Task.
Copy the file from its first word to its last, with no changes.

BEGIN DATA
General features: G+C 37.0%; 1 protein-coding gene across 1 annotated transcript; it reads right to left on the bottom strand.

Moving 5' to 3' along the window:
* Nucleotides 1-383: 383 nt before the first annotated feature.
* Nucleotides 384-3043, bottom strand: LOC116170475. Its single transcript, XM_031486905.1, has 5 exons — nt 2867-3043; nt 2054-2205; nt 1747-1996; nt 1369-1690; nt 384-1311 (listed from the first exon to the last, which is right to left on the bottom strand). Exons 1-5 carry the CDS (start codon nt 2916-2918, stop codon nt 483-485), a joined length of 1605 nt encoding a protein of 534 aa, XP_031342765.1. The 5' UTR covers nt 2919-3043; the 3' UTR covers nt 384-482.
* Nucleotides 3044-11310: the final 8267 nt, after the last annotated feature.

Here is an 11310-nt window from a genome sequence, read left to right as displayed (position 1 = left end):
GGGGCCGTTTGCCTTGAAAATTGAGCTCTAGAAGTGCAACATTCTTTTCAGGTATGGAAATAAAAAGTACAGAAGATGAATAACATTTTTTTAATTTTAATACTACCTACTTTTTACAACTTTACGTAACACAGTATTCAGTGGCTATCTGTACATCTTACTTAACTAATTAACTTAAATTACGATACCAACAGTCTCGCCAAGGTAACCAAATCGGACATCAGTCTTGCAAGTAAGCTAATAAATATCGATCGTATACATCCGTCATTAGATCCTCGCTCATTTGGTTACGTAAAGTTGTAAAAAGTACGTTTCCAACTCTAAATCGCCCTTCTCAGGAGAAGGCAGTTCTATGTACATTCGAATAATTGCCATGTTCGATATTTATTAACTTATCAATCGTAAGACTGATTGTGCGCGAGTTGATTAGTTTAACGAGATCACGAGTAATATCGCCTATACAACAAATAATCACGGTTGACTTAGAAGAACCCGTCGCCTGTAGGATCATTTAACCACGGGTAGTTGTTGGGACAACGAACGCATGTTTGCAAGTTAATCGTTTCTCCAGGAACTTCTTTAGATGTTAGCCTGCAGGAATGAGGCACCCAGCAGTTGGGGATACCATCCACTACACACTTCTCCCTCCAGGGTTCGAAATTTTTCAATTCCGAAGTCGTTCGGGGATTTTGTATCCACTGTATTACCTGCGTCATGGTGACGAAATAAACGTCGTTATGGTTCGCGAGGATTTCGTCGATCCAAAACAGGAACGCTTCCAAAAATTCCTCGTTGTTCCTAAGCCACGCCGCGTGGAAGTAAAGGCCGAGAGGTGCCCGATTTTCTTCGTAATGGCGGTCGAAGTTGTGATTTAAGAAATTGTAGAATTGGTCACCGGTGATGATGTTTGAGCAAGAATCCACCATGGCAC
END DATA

General features: G+C 37.0%; 1 protein-coding gene across 1 annotated transcript; it reads right to left on the bottom strand.

Moving 5' to 3' along the window:
* Nucleotides 1-383: 383 nt before the first annotated feature.
* Nucleotides 384-3043, bottom strand: LOC116170475. Its single transcript, XM_031486905.1, has 5 exons — nt 2867-3043; nt 2054-2205; nt 1747-1996; nt 1369-1690; nt 384-1311 (listed from the first exon to the last, which is right to left on the bottom strand). Exons 1-5 carry the CDS (start codon nt 2916-2918, stop codon nt 483-485), a joined length of 1605 nt encoding a protein of 534 aa, XP_031342765.1. The 5' UTR covers nt 2919-3043; the 3' UTR covers nt 384-482.
* Nucleotides 3044-11310: the final 8267 nt, after the last annotated feature.

Here is an 11310-nt window from a genome sequence, read left to right as displayed (position 1 = left end):
GGGGCCGTTTGCCTTGAAAATTGAGCTCTAGAAGTGCAACATTCTTTTCAGGTATGGAAATAAAAAGTACAGAAGATGAATAACATTTTTTTAATTTTAATACTACCTACTTTTTACAACTTTACGTAACACAGTATTCAGTGGCTATCTGTACATCTTACTTAACTAATTAACTTAAATTACGATACCAACAGTCTCGCCAAGGTAACCAAATCGGACATCAGTCTTGCAAGTAAGCTAATAAATATCGATCGTATACATCCGTCATTAGATCCTCGCTCATTTGGTTACGTAAAGTTGTAAAAAGTACGTTTCCAACTCTAAATCGCCCTTCTCAGGAGAAGGCAGTTCTATGTACATTCGAATAATTGCCATGTTCGATATTTATTAACTTATCAATCGTAAGACTGATTGTGCGCGAGTTGATTAGTTTAACGAGATCACGAGTAATATCGCCTATACAACAAATAATCACGGTTGACTTAGAAGAACCCGTCGCCTGTAGGATCATTTAACCACGGGTAGTTGTTGGGACAACGAACGCATGTTTGCAAGTTAATCGTTTCTCCAGGAACTTCTTTAGATGTTAGCCTGCAGGAATGAGGCACCCAGCAGTTGGGGATACCATCCACTACACACTTCTCCCTCCAGGGTTCGAAATTTTTCAATTCCGAAGTCGTTCGGGGATTTTGTATCCACTGTATTACCTGCGTCATGGTGACGAAATAAACGTCGTTATGGTTCGCGAGGATTTCGTCGATCCAAAACAGGAACGCTTCCAAAAATTCCTCGTTGTTCCTAAGCCACGCCGCGTGGAAGTAAAGGCCGAGAGGTGCCCGATTTTCTTCGTAATGGCGGTCGAAGTTGTGATTTAAGAAATTGTAGAATTGGTCACCGGTGATGATGTTTGAGCAAGAATCCACCATGGCAC